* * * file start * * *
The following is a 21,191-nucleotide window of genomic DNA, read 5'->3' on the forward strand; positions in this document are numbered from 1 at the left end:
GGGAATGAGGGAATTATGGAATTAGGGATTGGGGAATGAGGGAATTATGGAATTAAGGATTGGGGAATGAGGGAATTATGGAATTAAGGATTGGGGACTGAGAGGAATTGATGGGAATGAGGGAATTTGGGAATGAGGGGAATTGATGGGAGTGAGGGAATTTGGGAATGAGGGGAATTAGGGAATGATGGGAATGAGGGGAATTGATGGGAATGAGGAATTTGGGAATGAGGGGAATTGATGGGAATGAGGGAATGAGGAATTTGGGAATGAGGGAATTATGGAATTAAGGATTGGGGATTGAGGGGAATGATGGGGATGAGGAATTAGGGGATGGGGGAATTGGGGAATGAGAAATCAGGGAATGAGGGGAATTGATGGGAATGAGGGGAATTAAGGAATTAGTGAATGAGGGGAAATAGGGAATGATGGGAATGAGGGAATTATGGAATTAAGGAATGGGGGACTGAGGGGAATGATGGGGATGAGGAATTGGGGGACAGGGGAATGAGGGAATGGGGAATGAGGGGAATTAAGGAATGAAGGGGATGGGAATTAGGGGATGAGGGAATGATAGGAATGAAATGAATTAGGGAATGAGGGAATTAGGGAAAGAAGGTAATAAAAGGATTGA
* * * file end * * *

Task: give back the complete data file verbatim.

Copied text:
The following is a 21,191-nucleotide window of genomic DNA, read 5'->3' on the forward strand; positions in this document are numbered from 1 at the left end:
GGGAATGAGGGAATTATGGAATTAGGGATTGGGGAATGAGGGAATTATGGAATTAAGGATTGGGGAATGAGGGAATTATGGAATTAAGGATTGGGGACTGAGAGGAATTGATGGGAATGAGGGAATTTGGGAATGAGGGGAATTGATGGGAGTGAGGGAATTTGGGAATGAGGGGAATTAGGGAATGATGGGAATGAGGGGAATTGATGGGAATGAGGAATTTGGGAATGAGGGGAATTGATGGGAATGAGGGAATGAGGAATTTGGGAATGAGGGAATTATGGAATTAAGGATTGGGGATTGAGGGGAATGATGGGGATGAGGAATTAGGGGATGGGGGAATTGGGGAATGAGAAATCAGGGAATGAGGGGAATTGATGGGAATGAGGGGAATTAAGGAATTAGTGAATGAGGGGAAATAGGGAATGATGGGAATGAGGGAATTATGGAATTAAGGAATGGGGGACTGAGGGGAATGATGGGGATGAGGAATTGGGGGACAGGGGAATGAGGGAATGGGGAATGAGGGGAATTAAGGAATGAAGGGGATGGGAATTAGGGGATGAGGGAATGATAGGAATGAAATGAATTAGGGAATGAGGGAATTAGGGAAAGAAGGTAATAAAAGGATTGA